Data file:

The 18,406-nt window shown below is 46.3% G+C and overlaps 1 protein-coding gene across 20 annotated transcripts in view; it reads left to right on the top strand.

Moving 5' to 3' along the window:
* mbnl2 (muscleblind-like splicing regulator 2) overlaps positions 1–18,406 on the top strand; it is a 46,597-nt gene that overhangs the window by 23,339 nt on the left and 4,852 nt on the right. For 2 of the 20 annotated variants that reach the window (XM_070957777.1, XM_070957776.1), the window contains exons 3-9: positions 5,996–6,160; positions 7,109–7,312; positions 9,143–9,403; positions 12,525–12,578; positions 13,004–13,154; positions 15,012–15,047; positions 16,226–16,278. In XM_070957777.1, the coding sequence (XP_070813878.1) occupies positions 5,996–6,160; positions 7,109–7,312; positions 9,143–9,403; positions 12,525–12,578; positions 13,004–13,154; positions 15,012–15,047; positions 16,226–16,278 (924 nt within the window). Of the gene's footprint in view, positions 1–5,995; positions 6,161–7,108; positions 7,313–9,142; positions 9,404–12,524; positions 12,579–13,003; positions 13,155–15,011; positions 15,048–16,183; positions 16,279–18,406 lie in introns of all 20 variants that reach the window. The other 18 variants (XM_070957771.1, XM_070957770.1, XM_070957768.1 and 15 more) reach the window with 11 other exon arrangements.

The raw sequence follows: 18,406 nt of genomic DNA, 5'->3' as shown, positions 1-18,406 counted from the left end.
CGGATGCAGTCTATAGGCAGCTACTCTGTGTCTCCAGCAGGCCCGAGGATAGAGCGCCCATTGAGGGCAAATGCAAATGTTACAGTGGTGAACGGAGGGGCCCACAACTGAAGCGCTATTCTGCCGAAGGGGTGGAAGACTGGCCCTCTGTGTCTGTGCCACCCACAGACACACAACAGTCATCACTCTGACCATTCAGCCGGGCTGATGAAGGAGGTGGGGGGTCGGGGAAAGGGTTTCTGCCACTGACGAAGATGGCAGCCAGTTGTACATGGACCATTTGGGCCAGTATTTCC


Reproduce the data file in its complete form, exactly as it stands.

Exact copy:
The 18,406-nt window shown below is 46.3% G+C and overlaps 1 protein-coding gene across 20 annotated transcripts in view; it reads left to right on the top strand.

Moving 5' to 3' along the window:
* mbnl2 (muscleblind-like splicing regulator 2) overlaps positions 1–18,406 on the top strand; it is a 46,597-nt gene that overhangs the window by 23,339 nt on the left and 4,852 nt on the right. For 2 of the 20 annotated variants that reach the window (XM_070957777.1, XM_070957776.1), the window contains exons 3-9: positions 5,996–6,160; positions 7,109–7,312; positions 9,143–9,403; positions 12,525–12,578; positions 13,004–13,154; positions 15,012–15,047; positions 16,226–16,278. In XM_070957777.1, the coding sequence (XP_070813878.1) occupies positions 5,996–6,160; positions 7,109–7,312; positions 9,143–9,403; positions 12,525–12,578; positions 13,004–13,154; positions 15,012–15,047; positions 16,226–16,278 (924 nt within the window). Of the gene's footprint in view, positions 1–5,995; positions 6,161–7,108; positions 7,313–9,142; positions 9,404–12,524; positions 12,579–13,003; positions 13,155–15,011; positions 15,048–16,183; positions 16,279–18,406 lie in introns of all 20 variants that reach the window. The other 18 variants (XM_070957771.1, XM_070957770.1, XM_070957768.1 and 15 more) reach the window with 11 other exon arrangements.

The raw sequence follows: 18,406 nt of genomic DNA, 5'->3' as shown, positions 1-18,406 counted from the left end.
CGGATGCAGTCTATAGGCAGCTACTCTGTGTCTCCAGCAGGCCCGAGGATAGAGCGCCCATTGAGGGCAAATGCAAATGTTACAGTGGTGAACGGAGGGGCCCACAACTGAAGCGCTATTCTGCCGAAGGGGTGGAAGACTGGCCCTCTGTGTCTGTGCCACCCACAGACACACAACAGTCATCACTCTGACCATTCAGCCGGGCTGATGAAGGAGGTGGGGGGTCGGGGAAAGGGTTTCTGCCACTGACGAAGATGGCAGCCAGTTGTACATGGACCATTTGGGCCAGTATTTCC